As fighters are thrown in the spotlight, with television cameras broadcasting their every move on national television, extra pressure is added for fighters to provide their fans with a ‘good’ show. This can often override the person’s concerns for his own wellbeing or that of his opponent, leading to severe injuries, according to one of the Kingdom’s most popular mixed martial arts (MMA) fighters and Kun Khmer champion Chan Rothana. 

The 34-year old One Cambodia Featherweight Grand Prix Finalist recalls a time when he felt extreme pressure to perform in front of the cameras. 

“I remember one fight, I was feeling extremely stressed out about it. I was representing my country, and I felt pressured. I would overthink and imagine what would happen if I won or lost the fight. That affected my performance and the results weren’t great. Later I focused less on that. Now I just try my best during the competition.”

Born in a refugee camp in Thailand in the years after the fall of the Khmer Rouge, Rothana grew up in a low-income household where martial arts were a way of life. His father, a master of the ancient Khmer martial art Yutakhun Khmom, could not afford to finance the rest of Rothana’s education, so he withdrew from school in the eighth grade. 

Recognising that his son had a gift, his father led his training, encouraging him to pursue Kun Khmer full-time as a way to earn money. By the age of seventeen, Rothana entered his first competition.  

In a boxing gym named Selapak he co-owns with his wife Cindy Coupon, Rothana sits on the mat with his dog curled up at his feet. Along with balancing his responsibilities as a husband and father of two children, managing his business, training and preparing to compete professionally twice a year, the professional fighter is somewhat of a multitasker. He’s also a passionate advocate of the sport, working to fight mainstream perceptions of it as excessively violent.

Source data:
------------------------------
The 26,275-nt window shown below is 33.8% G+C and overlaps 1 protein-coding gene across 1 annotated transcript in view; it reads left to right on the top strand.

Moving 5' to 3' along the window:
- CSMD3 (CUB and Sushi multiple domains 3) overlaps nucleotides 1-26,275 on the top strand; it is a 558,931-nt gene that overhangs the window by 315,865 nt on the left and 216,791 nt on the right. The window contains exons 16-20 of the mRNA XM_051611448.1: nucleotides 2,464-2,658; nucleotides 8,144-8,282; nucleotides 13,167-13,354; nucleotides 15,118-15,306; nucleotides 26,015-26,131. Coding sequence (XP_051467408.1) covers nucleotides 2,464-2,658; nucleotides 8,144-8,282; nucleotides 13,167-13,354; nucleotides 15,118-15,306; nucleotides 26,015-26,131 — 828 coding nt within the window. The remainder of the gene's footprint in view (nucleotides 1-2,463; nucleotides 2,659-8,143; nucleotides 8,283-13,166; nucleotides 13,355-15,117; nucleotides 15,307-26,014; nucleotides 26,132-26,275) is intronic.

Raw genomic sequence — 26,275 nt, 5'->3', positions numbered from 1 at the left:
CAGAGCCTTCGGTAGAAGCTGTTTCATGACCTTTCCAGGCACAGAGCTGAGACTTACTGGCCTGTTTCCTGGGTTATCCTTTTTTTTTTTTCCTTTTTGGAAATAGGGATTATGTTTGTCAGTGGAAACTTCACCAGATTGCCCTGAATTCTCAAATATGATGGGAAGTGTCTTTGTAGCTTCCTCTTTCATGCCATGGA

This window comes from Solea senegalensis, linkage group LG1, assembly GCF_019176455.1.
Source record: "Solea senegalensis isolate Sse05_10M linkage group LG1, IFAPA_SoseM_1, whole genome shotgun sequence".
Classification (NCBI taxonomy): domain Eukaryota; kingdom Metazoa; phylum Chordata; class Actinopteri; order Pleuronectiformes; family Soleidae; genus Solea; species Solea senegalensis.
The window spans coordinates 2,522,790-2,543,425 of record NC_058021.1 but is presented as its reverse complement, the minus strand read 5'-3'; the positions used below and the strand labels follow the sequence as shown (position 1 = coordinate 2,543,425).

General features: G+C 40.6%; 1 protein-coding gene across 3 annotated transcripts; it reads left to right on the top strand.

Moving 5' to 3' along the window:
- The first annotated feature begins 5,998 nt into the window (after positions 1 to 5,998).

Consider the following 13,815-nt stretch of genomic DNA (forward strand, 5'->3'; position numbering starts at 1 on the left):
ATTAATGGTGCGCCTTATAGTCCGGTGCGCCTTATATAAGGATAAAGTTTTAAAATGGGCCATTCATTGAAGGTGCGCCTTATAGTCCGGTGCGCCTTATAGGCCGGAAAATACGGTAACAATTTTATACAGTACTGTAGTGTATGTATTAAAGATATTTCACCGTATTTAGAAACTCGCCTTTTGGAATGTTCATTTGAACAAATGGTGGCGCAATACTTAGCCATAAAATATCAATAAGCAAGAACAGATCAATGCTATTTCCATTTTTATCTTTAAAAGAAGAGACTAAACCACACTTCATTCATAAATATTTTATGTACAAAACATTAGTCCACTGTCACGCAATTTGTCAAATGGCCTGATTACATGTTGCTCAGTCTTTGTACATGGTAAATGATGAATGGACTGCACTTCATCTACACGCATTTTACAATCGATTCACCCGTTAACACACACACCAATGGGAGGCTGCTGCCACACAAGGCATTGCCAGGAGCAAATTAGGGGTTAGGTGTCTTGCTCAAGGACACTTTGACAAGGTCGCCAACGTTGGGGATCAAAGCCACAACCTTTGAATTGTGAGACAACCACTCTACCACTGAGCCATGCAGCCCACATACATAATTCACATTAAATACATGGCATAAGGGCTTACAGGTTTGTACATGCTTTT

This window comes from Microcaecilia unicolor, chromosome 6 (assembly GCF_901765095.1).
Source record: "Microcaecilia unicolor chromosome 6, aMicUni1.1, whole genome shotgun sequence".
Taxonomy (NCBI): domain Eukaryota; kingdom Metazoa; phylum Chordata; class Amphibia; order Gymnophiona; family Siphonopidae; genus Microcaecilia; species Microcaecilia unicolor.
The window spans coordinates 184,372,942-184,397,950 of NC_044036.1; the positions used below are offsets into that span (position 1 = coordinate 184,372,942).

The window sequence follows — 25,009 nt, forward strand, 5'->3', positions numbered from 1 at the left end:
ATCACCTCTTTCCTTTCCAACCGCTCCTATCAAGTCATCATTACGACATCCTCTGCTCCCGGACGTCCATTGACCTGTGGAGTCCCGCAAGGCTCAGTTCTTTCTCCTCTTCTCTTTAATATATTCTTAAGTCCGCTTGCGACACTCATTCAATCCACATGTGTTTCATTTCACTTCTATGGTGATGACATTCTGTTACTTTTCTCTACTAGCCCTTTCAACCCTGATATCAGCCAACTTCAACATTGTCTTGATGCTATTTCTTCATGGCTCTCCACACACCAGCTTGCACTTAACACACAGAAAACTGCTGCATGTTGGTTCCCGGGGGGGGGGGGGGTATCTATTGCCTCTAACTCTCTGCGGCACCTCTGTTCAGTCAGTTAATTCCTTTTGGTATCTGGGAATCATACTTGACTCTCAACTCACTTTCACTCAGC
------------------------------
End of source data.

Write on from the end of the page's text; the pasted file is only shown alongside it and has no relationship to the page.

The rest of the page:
“People might think we professional athletes are bad people … they might perceive us as very rough and don’t want to get involved with us. But to me, I’m different when I’m on stage competing and offstage. I am just a regular person too,” Rothana says.

At the professional level, an athlete’s career depends on his ability to train hard and ultimately perform. Like other professional fighters, Rothana rarely has a day off. He has to constantly watch what he eats and keep himself in shape, and in the run-up to a big competition he typically spends between four to five hours training per day – consisting of running, cardio, Jiu Jitsu, and Kun Khmer.  

So with this level of daily physical training, which is essential to the life of a fighter, when injuries occur they can be catastrophic in terms of lost earnings and performance.

It took me more than a year to get back to training. I paid for the medical expense with my own money, there was no support from anywhere else

Kun Khmer fighter Ung Chamreoun

“When I practiced Kun Khmer before, I sustained common injuries that required five to six sutures. I injured my ribs once, and I was bedridden and could barely move for almost a month,” Rothana says.

A month might not seem like long, but for amateur fighters barely earning enough to survive, a month out of action can stall a career, or even end it. 

When 26-year old Kun Khmer fighter Ung Chamreoun was at the beginning of his career, he tore the anterior cruciate ligament in his ankle during a fight live on Southeast Asia TV in 2018. He was rushed to hospital and underwent surgery. 

Ung Chamreoun recovering from surgery after his ACL injury in 2018. Photo: supplied.
Photo: supplied.

“It took me more than a year to get back to training. I paid for the medical expense with my own money, there was no support from anywhere else,” Chamreoun says. 

Without a contract or health insurance, Chamreoun’s injury almost cost him his career, as well as placed him in a crippling financial bind. Like Rathana, Chamreoun’s side-family business saved him from complete financial ruin while he was unable to earn money from competing. 

While he will make a full recovery and will return to competition in three to four months, Chamreoun’s story is a reminder of how few protection mechanisms there are for Kun Khmer fighters, unless they can land contracts, something generally reserved for the sport’s elite performers. 


As the sun swelters, retired Kun Khmer champion and coach Thun Sophea runs around the running track of Phnom Penh’s Old Stadium – a crumbling 5,000 seater built in the 1920s that now plays host to community-run sporting events. His body is wrapped in tight plastic, disguised under the thick fabric of his tracksuit, as a way to sweat more and speed up his weight loss.